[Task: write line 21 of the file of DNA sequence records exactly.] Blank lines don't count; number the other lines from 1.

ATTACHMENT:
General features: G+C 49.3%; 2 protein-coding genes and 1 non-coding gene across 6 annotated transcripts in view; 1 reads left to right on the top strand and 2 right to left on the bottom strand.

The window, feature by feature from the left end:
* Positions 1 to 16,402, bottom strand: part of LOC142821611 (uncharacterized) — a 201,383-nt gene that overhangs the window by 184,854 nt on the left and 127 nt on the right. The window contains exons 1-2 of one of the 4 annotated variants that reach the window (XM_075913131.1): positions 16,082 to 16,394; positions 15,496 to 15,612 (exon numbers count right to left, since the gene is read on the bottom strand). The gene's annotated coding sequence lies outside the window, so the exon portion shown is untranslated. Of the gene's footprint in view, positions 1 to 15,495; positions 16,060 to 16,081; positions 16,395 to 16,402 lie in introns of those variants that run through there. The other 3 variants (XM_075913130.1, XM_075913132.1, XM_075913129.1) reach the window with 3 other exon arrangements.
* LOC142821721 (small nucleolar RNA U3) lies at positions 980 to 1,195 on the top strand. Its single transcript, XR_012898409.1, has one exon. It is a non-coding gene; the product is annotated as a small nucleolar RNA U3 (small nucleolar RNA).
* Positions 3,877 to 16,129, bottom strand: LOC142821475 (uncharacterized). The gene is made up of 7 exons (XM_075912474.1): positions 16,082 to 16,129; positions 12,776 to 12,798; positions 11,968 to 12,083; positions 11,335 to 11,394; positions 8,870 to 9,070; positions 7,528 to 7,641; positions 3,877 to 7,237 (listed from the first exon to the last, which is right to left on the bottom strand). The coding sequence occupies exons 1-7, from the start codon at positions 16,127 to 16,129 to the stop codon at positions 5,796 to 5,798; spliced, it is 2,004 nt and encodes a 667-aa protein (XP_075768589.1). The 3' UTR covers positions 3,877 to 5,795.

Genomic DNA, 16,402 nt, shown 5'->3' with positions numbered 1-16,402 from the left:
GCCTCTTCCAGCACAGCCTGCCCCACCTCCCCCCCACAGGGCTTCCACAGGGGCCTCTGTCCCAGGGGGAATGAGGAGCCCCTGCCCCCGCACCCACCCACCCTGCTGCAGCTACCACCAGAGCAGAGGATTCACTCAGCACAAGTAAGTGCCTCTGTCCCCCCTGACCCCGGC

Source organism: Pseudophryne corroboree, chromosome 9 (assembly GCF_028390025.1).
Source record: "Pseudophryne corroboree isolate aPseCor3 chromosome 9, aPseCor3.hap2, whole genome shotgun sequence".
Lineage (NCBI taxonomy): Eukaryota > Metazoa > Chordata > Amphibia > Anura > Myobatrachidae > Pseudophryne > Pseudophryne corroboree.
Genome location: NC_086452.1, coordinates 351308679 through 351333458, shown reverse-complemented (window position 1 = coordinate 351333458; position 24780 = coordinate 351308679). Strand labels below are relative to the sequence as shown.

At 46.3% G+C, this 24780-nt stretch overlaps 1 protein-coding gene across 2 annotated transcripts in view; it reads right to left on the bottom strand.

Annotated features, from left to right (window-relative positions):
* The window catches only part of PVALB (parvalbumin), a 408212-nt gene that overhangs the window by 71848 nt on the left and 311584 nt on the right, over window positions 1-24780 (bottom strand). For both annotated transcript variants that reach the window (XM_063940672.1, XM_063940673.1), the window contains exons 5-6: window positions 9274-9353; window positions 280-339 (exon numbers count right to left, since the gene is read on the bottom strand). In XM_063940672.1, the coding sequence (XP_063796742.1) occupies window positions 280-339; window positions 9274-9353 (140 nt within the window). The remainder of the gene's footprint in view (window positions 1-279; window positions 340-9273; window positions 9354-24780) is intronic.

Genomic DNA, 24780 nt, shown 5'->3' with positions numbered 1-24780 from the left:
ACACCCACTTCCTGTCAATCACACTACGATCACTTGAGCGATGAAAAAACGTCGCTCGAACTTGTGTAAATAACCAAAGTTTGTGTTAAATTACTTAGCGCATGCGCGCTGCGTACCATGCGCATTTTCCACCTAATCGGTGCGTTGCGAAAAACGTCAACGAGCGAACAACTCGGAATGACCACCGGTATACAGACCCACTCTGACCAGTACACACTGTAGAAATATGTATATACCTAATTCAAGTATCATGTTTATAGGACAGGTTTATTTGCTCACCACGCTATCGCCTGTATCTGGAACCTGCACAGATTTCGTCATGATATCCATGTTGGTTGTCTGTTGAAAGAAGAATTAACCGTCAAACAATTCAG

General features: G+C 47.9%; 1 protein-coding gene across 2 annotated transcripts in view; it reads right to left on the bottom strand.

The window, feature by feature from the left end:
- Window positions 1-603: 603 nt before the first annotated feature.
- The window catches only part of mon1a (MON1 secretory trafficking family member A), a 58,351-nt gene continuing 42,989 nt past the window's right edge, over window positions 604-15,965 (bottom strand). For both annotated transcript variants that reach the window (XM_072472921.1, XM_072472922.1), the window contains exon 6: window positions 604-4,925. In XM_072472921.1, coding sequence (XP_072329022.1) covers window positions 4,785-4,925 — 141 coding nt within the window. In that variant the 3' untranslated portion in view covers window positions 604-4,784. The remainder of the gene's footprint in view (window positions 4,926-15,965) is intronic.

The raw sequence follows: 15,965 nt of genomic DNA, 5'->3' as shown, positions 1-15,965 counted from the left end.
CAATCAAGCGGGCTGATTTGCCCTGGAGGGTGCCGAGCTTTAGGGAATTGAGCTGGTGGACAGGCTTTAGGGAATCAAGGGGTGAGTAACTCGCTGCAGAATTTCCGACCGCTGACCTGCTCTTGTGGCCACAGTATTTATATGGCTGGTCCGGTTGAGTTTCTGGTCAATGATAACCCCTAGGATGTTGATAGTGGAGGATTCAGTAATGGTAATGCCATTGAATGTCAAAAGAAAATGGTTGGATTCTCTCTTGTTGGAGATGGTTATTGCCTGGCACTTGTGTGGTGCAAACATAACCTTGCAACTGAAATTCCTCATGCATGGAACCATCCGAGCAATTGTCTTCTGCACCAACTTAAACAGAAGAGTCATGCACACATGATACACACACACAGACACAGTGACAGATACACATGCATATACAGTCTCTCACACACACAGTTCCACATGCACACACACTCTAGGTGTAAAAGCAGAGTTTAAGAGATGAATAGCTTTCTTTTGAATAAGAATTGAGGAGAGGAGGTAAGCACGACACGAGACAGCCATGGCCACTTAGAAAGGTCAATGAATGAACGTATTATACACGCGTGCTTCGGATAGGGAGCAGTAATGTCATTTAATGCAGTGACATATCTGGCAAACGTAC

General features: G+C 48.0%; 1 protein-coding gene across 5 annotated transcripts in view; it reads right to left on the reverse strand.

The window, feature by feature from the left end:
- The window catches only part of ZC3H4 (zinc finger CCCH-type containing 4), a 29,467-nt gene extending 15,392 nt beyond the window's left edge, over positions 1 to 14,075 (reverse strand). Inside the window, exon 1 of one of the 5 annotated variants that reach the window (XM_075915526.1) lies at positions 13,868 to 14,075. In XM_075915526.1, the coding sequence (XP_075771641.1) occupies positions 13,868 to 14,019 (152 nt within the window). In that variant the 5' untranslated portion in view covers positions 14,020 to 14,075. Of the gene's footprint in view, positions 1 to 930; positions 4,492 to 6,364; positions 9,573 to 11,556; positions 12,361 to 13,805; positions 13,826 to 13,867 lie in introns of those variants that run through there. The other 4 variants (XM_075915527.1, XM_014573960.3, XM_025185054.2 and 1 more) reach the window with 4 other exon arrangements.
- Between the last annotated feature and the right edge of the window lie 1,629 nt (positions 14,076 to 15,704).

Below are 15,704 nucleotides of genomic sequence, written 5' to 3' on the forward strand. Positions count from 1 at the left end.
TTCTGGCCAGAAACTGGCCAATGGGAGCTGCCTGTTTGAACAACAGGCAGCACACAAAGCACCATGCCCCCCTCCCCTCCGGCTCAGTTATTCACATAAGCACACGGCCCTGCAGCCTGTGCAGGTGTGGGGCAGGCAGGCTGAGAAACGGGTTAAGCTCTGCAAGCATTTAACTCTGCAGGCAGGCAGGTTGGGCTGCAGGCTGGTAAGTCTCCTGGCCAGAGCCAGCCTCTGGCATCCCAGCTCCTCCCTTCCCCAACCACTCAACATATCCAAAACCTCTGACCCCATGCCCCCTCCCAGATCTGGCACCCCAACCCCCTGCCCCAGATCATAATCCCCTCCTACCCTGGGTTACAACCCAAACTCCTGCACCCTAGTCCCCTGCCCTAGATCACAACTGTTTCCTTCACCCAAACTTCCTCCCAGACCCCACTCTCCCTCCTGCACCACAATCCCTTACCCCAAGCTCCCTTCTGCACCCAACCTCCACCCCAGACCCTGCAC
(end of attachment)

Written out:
The raw sequence follows: 15,965 nt of genomic DNA, 5'->3' as shown, positions 1-15,965 counted from the left end.